Safety tips for the school run
Road safety experts are urging parents and children to make safety their number one priority on journeys to and from school.
More than 130 children die, and another 4,500 are seriously injured, every year while cycling or walking – and 20% of all injuries occur on school journeys. Now GEM Motoring Assist has compiled a selection of tips for parents and their children to minimise the risks they face.
It’s cool to be bright: kit your kids out with high-visibility fluorescent or reflective jackets, vests or belts. If you drive to school, allow plenty of time to park safely and legally. Don’t pull up on zigzag lines outside a school, and respect local residents by not blocking driveways and access points. Find out about any local safe walking initiatives at your child’s school. Team up with neighbours and walk together. Brush up your knowledge of the Highway Code, and establish safe routes and safe places to cross any roads. Respect speed limits. Many areas around schools are subject to a 20mph limit (either permanent or timed), and you will face a £100 fine and three points on your licence if you are caught speeding. Respect the crossing patrol. Be patient and always be prepared to stop. Remember, it’s an offence not to stop at a patrol’s signal. If you drive older children who don’t need escorting into the school premises, always make sure they get out of the car in a safe location, and never let them step out into the road instead of the pavement.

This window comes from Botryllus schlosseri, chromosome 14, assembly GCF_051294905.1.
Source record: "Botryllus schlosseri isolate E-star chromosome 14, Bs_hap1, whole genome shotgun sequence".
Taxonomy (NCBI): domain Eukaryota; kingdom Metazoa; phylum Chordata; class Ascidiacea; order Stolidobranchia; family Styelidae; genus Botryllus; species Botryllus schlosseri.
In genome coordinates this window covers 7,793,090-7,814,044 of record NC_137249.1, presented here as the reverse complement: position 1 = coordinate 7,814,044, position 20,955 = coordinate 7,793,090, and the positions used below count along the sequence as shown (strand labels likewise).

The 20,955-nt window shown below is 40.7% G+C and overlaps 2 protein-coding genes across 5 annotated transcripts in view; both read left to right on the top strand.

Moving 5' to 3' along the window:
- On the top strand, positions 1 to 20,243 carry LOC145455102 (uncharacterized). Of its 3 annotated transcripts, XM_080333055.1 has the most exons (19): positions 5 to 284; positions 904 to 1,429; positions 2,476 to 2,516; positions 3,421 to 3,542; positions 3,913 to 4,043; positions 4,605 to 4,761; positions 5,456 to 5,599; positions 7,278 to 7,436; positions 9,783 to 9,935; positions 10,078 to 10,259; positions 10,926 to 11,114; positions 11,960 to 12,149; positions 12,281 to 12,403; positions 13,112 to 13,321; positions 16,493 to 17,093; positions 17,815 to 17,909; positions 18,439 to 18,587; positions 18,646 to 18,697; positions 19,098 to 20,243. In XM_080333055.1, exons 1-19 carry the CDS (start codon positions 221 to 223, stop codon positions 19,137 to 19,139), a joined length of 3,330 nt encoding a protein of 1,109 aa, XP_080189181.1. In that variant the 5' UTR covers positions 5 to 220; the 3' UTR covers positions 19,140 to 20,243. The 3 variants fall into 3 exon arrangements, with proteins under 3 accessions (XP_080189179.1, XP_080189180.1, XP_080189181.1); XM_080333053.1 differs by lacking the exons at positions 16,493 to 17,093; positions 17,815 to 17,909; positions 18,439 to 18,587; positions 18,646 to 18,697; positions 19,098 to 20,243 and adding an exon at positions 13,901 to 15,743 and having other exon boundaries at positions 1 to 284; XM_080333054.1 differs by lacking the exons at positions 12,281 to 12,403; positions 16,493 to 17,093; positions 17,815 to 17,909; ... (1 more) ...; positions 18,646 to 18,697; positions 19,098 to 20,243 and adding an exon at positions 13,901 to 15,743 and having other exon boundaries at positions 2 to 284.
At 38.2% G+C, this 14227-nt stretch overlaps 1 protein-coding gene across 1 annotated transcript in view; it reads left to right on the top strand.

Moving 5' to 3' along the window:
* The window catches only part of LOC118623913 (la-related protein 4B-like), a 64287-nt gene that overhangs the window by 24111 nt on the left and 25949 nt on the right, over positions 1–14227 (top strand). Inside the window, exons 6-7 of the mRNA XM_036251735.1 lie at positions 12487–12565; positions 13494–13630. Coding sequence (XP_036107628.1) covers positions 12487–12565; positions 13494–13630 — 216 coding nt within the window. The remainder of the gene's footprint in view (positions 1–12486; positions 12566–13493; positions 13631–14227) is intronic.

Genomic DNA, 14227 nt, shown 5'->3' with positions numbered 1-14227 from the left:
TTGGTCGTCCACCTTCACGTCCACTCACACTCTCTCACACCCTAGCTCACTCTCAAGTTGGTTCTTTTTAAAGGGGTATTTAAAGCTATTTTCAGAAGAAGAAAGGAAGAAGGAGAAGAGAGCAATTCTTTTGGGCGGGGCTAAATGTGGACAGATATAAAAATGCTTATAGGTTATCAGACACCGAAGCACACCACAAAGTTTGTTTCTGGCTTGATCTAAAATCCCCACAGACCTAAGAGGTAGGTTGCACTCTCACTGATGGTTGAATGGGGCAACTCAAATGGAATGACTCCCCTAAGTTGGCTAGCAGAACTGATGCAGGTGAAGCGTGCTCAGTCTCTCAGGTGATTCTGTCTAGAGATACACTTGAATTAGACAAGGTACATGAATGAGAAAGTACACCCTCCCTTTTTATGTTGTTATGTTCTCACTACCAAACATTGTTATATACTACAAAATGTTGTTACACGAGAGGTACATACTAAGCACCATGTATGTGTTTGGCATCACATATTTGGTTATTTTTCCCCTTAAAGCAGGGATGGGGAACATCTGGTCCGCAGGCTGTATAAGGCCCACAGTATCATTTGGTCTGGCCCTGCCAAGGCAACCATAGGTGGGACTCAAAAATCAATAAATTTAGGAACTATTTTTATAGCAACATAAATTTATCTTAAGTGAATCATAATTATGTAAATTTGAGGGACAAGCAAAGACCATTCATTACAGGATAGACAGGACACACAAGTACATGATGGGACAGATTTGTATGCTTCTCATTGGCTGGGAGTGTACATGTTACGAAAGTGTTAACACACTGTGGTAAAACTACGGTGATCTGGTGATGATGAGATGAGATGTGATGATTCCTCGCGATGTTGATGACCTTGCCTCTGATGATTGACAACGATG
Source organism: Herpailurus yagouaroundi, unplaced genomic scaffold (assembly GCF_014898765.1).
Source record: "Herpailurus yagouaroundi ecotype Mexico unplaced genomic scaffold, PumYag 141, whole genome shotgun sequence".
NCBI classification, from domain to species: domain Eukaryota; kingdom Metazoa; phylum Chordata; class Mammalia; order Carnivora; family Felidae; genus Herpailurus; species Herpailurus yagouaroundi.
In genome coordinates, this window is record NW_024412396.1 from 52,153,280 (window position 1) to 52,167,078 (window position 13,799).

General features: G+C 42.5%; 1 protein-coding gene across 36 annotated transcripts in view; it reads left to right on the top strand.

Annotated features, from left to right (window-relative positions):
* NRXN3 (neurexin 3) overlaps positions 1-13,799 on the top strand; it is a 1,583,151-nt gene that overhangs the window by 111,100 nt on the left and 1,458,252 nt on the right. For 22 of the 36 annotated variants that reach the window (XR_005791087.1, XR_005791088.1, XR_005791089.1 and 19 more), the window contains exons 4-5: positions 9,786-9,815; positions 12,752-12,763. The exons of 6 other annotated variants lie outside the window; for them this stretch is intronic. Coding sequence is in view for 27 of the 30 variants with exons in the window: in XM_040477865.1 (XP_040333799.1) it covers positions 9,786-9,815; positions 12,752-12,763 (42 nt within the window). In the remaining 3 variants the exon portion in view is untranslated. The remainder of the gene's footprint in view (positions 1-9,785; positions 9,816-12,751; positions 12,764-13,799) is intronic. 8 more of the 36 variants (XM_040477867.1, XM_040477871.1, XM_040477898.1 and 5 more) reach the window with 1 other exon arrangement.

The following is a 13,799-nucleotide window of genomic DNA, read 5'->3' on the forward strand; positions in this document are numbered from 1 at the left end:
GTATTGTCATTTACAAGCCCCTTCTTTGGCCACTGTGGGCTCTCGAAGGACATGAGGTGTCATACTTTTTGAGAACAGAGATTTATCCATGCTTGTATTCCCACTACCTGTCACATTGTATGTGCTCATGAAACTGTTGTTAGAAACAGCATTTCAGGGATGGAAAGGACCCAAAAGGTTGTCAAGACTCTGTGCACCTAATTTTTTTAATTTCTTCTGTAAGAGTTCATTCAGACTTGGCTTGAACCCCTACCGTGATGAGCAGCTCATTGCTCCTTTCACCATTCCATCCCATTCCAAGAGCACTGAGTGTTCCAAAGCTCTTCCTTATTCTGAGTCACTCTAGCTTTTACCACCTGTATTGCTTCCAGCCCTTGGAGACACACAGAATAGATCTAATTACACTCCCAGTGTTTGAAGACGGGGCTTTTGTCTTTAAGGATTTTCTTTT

“Every child needs to learn how to use the roads safely, whether walking or cycling, and later when driving,” GEM’s Road Safety Officer Neil Worth said. “But road accidents remain a leading cause of accidental death for children, and we know they can cause life-changing injuries. Figures show that pedestrian casualties peak at the age of 11 to 12. For cyclists, the most vulnerable age is 14.
“That’s why it is so important for us all to take responsibility – not just for our own safety but for the safety of any children who share the roads with us – and find ways to reduce the number of deaths and serious injuries.”